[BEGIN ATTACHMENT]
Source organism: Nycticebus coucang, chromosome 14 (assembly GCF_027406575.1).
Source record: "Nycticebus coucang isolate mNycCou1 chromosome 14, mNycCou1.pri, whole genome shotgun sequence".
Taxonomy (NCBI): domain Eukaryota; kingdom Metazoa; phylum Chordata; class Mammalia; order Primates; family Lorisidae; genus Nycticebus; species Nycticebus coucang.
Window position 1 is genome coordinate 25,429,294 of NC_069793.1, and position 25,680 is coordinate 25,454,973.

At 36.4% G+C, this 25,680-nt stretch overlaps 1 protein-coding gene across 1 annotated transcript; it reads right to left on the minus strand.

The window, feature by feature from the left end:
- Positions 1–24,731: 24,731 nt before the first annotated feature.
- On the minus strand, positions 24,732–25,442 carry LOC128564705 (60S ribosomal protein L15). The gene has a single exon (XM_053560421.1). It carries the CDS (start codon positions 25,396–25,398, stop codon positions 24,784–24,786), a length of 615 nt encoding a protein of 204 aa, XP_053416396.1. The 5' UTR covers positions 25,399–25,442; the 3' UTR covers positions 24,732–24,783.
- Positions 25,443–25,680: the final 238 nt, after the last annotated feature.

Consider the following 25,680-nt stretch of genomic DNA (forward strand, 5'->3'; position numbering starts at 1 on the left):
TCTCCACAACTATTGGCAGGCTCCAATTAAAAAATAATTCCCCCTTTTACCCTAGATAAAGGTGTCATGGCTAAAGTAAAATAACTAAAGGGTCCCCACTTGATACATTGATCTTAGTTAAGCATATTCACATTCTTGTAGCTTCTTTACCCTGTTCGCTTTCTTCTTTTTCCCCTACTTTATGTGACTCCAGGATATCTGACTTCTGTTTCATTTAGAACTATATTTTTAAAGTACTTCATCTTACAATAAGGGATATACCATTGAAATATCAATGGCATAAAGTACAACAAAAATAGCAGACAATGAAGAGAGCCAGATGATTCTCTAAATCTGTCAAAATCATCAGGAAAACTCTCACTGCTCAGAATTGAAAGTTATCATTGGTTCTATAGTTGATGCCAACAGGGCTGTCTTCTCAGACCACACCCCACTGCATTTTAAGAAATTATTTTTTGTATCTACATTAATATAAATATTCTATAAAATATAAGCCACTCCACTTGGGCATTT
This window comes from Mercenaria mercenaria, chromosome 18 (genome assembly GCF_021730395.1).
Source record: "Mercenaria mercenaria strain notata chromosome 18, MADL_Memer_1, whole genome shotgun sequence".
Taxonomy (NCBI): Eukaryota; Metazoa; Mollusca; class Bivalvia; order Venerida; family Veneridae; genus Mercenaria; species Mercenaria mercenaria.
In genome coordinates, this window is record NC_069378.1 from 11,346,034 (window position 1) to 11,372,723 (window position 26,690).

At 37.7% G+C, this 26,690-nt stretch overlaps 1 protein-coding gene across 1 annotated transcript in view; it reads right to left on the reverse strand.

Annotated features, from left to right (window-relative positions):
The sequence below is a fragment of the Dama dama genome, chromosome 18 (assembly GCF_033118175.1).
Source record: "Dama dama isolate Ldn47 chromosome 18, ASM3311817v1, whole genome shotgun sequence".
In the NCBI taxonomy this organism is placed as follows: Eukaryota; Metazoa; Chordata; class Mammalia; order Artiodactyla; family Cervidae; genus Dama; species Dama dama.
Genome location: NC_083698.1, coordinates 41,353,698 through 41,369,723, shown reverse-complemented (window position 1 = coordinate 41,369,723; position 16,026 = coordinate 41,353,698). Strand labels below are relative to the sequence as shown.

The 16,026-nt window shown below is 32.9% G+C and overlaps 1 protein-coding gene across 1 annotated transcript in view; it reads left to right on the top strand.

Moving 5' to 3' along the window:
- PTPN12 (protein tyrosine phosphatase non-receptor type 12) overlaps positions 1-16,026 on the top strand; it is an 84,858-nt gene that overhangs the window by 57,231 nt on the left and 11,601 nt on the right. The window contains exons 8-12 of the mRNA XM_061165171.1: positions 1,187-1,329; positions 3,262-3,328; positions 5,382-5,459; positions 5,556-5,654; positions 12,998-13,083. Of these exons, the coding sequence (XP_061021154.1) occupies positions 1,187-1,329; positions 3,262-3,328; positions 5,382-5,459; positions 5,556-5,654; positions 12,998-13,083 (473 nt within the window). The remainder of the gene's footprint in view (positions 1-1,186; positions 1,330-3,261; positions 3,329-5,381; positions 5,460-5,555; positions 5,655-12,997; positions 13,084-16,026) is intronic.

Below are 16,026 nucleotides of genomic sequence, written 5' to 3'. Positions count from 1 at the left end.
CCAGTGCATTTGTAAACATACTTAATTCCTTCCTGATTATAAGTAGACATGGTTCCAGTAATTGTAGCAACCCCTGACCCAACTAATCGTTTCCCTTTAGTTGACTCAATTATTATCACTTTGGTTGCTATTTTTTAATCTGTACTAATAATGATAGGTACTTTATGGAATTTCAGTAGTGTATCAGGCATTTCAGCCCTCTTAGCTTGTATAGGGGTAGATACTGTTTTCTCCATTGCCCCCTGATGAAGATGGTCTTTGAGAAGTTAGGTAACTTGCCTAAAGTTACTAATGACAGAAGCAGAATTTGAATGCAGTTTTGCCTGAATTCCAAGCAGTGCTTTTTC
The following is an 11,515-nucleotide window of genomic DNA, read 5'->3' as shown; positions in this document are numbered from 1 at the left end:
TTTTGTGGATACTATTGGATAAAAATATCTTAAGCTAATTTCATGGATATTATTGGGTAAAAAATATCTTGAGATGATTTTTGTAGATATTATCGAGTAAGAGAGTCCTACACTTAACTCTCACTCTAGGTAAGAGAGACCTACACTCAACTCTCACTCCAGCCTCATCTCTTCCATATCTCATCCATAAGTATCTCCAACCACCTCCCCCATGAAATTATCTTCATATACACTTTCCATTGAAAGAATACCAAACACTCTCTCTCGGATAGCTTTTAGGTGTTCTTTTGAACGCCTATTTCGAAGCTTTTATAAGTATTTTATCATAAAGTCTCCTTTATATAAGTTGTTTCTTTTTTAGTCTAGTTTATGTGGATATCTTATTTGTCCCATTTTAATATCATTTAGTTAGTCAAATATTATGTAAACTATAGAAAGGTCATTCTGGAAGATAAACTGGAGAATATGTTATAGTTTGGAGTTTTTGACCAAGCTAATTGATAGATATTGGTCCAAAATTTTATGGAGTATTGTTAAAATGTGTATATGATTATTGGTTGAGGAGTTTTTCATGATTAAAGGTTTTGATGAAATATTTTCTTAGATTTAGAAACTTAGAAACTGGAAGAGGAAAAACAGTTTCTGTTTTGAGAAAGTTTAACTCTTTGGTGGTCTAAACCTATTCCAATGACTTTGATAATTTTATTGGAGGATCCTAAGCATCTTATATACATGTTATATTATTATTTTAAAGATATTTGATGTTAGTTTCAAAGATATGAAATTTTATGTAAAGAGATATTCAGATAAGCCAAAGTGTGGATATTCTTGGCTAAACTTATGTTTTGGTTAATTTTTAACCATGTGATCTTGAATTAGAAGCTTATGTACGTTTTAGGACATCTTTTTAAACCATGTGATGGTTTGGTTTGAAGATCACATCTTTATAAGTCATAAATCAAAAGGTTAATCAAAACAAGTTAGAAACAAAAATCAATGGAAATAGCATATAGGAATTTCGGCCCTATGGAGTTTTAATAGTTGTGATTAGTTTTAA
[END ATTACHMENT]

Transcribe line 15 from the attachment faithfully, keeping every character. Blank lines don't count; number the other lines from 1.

In genome coordinates, this window is record NC_069378.1 from 11,346,034 (window position 1) to 11,372,723 (window position 26,690).